In his budget speech of 2015/ 2016, the Cabinet Secretary for finance sought to deepen tax administration reforms to ease compliance and promote public health by “… imposing excise duty to compensate for harmful effects caused by production, supply, consumption or use of goods and services, which costs are not directly reflected in their prices”, including sticks of harmful cigarettes and tobacco. The Minister further “converted the existing hybrid tax regime for cigarettes into a specific one… ” The impact of this move was an introduction of a flat rate of Ksh. 2,500 per mille for ALL cigarette products which translates into Ksh. 50 per pack of 20 sticks; an increase of 1% for premium brands (eg dunhill and embassy); 37% for mid-price brands (e.g. Sportsman, Sweet Menthol, and Safari), and 81% for economy brands (e.g. Rooster, Super Match, and Rocket) .

    Challenges for tobacco tax policy development and implementation

    The biggest challenge for tobacco tax policy development and implementation has been the interference of the tobacco industry. There is also limited awareness by some policy makers on the importance of tobacco taxation as a strategy for public health. On 27th August 2015, the National Assembly passed the Excise Duty Bill, 2015 with retrogressive ammendments to enable “low cadre of Kenyans to access quality cigarettes”. After strong opposition from tobacco control stakeholders, the president declined to assent to the revised Bill which would have defeated both the public health and revenue goals of the government. The Excise Duty Act, 2015 which came into effect on December 1st 2015 contains the progressive provisions in line with global best practices. However the implementation of the legislation is under challenge as the major opposition party has petitioned the high court of Kenya to suspend the entire Act on allegations of breach of the constitution.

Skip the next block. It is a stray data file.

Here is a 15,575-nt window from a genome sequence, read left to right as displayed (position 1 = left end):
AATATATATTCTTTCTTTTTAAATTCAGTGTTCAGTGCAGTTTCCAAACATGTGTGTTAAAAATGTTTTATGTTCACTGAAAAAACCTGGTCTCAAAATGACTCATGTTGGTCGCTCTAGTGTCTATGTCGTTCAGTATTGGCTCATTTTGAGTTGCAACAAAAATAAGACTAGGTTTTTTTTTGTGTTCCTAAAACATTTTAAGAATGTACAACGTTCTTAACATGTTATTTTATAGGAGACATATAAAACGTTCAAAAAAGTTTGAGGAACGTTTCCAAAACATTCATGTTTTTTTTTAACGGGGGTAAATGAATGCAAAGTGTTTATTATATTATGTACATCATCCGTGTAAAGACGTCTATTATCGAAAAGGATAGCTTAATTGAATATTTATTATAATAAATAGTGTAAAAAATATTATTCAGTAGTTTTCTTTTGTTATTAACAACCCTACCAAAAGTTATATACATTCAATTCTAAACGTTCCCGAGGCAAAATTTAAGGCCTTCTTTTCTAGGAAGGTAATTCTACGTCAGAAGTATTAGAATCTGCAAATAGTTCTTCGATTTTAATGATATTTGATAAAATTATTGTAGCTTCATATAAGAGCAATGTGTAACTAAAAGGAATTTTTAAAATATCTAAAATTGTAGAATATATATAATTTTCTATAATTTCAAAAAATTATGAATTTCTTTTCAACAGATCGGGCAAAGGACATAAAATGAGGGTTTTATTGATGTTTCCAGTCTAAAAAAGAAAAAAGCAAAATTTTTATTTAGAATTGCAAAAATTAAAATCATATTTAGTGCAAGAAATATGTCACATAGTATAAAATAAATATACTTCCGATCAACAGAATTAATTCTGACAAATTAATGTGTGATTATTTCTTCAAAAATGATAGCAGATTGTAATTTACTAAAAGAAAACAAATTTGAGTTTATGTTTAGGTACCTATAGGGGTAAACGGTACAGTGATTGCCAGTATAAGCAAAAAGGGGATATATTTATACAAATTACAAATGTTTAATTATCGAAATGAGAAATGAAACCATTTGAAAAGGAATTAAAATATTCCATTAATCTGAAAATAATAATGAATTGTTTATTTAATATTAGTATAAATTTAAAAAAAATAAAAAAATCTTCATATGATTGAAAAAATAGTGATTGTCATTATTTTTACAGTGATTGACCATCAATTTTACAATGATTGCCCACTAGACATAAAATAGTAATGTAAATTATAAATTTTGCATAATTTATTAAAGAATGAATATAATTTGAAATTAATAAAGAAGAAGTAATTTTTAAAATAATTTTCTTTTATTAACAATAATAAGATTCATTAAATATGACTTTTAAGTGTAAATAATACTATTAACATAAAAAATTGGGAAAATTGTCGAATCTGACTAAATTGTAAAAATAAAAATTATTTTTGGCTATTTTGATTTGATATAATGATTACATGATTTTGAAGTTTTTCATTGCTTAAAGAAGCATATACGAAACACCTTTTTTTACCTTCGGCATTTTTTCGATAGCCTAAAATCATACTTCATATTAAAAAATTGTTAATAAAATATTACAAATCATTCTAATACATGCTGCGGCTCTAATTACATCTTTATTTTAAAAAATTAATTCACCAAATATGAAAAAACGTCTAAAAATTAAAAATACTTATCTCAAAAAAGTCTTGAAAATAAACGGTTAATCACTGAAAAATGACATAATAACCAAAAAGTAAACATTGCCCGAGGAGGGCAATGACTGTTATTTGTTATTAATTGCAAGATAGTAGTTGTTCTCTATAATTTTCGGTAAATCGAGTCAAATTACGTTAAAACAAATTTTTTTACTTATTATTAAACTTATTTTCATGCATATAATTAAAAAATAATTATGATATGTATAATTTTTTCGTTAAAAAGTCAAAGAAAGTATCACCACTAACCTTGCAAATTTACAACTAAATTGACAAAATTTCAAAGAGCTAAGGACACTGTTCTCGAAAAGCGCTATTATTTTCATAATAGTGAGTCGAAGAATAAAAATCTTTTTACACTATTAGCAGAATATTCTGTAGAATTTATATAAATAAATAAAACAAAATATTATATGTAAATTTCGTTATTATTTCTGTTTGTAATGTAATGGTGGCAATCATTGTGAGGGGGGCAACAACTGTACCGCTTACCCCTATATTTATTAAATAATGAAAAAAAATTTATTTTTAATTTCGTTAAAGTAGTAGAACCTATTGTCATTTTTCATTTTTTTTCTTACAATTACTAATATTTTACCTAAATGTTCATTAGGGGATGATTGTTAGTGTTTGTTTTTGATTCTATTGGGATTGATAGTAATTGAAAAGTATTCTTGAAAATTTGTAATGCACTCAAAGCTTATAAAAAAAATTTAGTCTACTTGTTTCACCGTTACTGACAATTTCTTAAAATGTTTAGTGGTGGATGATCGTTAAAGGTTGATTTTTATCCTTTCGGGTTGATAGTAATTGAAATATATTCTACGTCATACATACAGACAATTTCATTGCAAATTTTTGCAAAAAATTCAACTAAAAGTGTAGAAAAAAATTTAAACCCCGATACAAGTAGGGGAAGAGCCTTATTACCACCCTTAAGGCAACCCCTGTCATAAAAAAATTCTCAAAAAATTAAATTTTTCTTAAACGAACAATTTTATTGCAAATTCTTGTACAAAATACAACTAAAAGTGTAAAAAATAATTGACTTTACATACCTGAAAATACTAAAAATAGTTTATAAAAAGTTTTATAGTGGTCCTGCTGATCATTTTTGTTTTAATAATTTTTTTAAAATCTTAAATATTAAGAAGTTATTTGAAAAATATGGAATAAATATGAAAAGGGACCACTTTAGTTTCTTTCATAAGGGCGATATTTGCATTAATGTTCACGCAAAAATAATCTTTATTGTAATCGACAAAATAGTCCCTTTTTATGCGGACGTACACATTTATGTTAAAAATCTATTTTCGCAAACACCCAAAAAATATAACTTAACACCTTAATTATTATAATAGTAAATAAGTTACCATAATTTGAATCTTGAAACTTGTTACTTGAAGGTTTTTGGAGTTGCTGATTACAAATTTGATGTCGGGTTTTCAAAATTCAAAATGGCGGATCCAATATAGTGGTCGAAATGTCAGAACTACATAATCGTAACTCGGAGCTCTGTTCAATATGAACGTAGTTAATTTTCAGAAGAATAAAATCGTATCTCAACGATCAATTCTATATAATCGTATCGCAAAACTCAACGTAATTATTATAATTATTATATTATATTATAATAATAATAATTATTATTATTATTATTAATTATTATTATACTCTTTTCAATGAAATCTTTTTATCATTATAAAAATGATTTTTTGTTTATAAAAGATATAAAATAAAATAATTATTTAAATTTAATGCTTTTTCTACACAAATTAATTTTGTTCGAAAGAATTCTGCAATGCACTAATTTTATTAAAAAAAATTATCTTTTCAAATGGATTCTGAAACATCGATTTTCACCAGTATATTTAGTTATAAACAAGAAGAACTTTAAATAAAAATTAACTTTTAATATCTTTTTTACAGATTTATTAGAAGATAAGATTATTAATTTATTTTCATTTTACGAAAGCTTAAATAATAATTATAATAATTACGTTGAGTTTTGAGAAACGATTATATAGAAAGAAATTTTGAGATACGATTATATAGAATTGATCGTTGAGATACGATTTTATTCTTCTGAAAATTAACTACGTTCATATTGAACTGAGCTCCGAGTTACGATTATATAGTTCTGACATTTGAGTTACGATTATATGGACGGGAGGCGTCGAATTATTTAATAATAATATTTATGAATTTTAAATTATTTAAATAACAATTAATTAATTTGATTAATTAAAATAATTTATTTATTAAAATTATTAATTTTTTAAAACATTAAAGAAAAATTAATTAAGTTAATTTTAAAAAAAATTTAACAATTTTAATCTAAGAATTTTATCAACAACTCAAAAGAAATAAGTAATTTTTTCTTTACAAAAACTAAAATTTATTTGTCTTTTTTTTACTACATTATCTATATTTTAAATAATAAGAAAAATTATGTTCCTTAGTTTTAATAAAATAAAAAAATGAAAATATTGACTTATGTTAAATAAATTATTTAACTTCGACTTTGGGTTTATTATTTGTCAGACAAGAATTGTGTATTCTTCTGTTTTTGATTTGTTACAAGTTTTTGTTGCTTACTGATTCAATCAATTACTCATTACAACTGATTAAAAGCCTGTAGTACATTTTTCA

Recommendations: Policy Reforms and fiscal proposals for 2016/ 2017 National Budget

    In line with the current status of tobacco taxation in Kenya, IILA would like to submit the following recommendations for tobacco tax policy reforms and fiscal proposals for the 2016/ 2017 national budget:
    1. The government needs to protect the gains in the Excise Duty Act, 2015. In particular:

  • Tobacco excise duty should be kept simple and specific to facilitate easy administration, projection and collection of revenues due and monitoring of compliance.
  • All types and brands of tobacco products should be taxed at a flat rate to avoid down- switching between brands.

  • Excise tax for tobacco products should be regularly adjusted for inflation to preserve the impact in price and affordability.
  • The tobacco taxation provisions in the Excise Duty Act, 2015 should be fully implemented in order to protect public health and revenue goals.
  • 2. The government should strive towards progressive increase of tobacco tax rates towards the WHO recommendations of at least 70% of retail price. This will enhance the achievement of public health objectives by reduce affordability and initiation; while at the same time increase quit rates and generating more revenues
    3. Strengthen tobacco tax administration, monitoring and evaluation of impact by:

  • Building capacity for revenue authority and enforcement officers
  • Ratification of the WHO/ FCTC protocol for the elimination of illicit trade in tobacco products (ITP). In addition, the Kenya Revenue Authority (KRA) should implement a complete roll out of Track and trace mechanism that will enhance the monitoring of the tobacco products supply chain, reduce instances of illicit trade and enhance tax policy implementation
  • 4. The Government should use a portion of revenues from tobacco taxes to support tobacco control and other health programs

    By | 2018-03-16T16:03:26+00:00 February 15th, 2016|Bills, Press release, Tobacco Control|0 Comments